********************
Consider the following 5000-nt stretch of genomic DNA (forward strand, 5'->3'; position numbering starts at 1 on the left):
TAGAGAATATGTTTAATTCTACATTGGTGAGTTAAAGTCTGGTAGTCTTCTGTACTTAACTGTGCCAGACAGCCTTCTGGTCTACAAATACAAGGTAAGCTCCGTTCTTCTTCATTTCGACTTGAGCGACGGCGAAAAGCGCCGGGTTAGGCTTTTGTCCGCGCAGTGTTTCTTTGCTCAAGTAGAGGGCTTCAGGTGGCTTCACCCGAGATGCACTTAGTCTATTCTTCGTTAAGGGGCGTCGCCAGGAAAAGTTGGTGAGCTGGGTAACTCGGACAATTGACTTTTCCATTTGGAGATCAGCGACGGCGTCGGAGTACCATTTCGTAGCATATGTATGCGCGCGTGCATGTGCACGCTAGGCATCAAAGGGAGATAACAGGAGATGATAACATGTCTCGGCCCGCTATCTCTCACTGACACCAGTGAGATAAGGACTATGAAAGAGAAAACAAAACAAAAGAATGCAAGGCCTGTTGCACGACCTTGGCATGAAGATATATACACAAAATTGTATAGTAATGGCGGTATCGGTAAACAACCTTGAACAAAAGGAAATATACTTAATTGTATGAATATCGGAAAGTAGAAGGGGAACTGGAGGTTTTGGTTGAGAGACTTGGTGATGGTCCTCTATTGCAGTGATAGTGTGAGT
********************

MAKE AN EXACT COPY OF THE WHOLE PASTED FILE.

Consider the following 5000-nt stretch of genomic DNA (forward strand, 5'->3'; position numbering starts at 1 on the left):
TAGAGAATATGTTTAATTCTACATTGGTGAGTTAAAGTCTGGTAGTCTTCTGTACTTAACTGTGCCAGACAGCCTTCTGGTCTACAAATACAAGGTAAGCTCCGTTCTTCTTCATTTCGACTTGAGCGACGGCGAAAAGCGCCGGGTTAGGCTTTTGTCCGCGCAGTGTTTCTTTGCTCAAGTAGAGGGCTTCAGGTGGCTTCACCCGAGATGCACTTAGTCTATTCTTCGTTAAGGGGCGTCGCCAGGAAAAGTTGGTGAGCTGGGTAACTCGGACAATTGACTTTTCCATTTGGAGATCAGCGACGGCGTCGGAGTACCATTTCGTAGCATATGTATGCGCGCGTGCATGTGCACGCTAGGCATCAAAGGGAGATAACAGGAGATGATAACATGTCTCGGCCCGCTATCTCTCACTGACACCAGTGAGATAAGGACTATGAAAGAGAAAACAAAACAAAAGAATGCAAGGCCTGTTGCACGACCTTGGCATGAAGATATATACACAAAATTGTATAGTAATGGCGGTATCGGTAAACAACCTTGAACAAAAGGAAATATACTTAATTGTATGAATATCGGAAAGTAGAAGGGGAACTGGAGGTTTTGGTTGAGAGACTTGGTGATGGTCCTCTATTGCAGTGATAGTGTGAGT